THE current debate regarding the Bramley Line has prompted me to write. It is potentially and very aptly described by Cllr Kit Owen as a potential black hole.
How can voting via a local paper be a fair and democratic procedure? Your free circulation does not include my area where myself (whose house was built several years after the line closed) and my neighbours will be directly affected.
I bought the paper after a friend advised me of the voting form. No doubt a large percentage of the town remain oblivious to this campaign as they also are not covered by the circulation area.
There was no closing date on the first voting form it simply states return ‘as soon as possible’
What does this mean - is in six weeks’ time soon enough? Will all names and addresses be checked against the electoral roll. Are photo copies acceptable? How will multiple entries or fictitious entries be discounted?
• The same for email voting. How will this be checked? Can people vote by post and then again by e-mail?
• Is it one vote per household or can every member of each household have their own vote? Is there an age limit? Can children vote?
A referendum should be called by the council and only those on the electoral roll should be invited to take part.
Perhaps Cllr Owen could suggest this to the council. No offence meant to the Citizen but a vote for the expenditure of such a colossal amount of the public purse should not depend on those reading a local paper.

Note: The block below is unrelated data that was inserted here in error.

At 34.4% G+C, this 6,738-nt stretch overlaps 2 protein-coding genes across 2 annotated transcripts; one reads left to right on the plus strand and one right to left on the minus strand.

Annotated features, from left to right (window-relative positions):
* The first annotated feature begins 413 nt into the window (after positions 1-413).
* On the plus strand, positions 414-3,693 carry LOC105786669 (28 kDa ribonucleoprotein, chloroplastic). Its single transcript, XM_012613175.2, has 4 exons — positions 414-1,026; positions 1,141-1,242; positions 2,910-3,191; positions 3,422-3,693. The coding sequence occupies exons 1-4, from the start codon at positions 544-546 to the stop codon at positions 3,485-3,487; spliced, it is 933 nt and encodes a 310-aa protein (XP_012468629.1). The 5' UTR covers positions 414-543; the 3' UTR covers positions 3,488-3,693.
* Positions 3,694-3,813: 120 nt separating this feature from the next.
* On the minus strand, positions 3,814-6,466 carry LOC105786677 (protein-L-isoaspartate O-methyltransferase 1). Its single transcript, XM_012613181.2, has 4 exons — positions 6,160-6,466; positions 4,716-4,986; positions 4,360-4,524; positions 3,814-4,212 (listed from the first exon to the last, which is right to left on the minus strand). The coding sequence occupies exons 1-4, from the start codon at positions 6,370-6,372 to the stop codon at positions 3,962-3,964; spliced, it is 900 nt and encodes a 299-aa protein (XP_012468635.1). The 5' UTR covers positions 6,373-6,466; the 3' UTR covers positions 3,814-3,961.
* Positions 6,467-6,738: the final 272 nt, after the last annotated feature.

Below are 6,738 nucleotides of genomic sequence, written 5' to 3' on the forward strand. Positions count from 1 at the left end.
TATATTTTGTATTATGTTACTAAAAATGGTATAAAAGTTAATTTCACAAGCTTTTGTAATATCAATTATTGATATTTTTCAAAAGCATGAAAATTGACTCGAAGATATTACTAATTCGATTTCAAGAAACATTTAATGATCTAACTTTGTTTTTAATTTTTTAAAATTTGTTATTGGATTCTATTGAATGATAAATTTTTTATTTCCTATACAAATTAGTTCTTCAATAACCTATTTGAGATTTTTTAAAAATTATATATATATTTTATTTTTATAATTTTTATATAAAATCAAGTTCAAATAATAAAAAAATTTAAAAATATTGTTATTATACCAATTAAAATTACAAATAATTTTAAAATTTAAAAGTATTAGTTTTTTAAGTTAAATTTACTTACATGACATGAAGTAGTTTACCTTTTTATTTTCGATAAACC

The procedure is open to exploitation.
I would suggest a better use of the money would be upgrading Wisbech Town itself in an effort to attract more visitors.
It’s widely accepted the town suffers from the explosion of traffic lights and poor directional markers around Freedom Bridge.
Think how more choked it would be every time the barriers close for a train - that’s Weasenham Lane, Redmoor Lane and the A47 at a standstill.
This traffic would still exist, regardless of the trains, due to the service only running to March. Not only is there a lease to purchase, what about the station and car park - where would they be?
Then the small matter of the trains themselves - that’s an awful lot of funding.
Let’s have the Tourist Board kept open to inform visitors and locals alike, let’s have decent public toilets, let’s encourage more independent traders.
The Boathouse area could be a huge plus if it led to somewhere but currently visitors can’t enjoy the river. Could we get funding for a river taxi - it’s worked wonders for Spalding.
Let’s get the town working not get trains out of it to shop in March.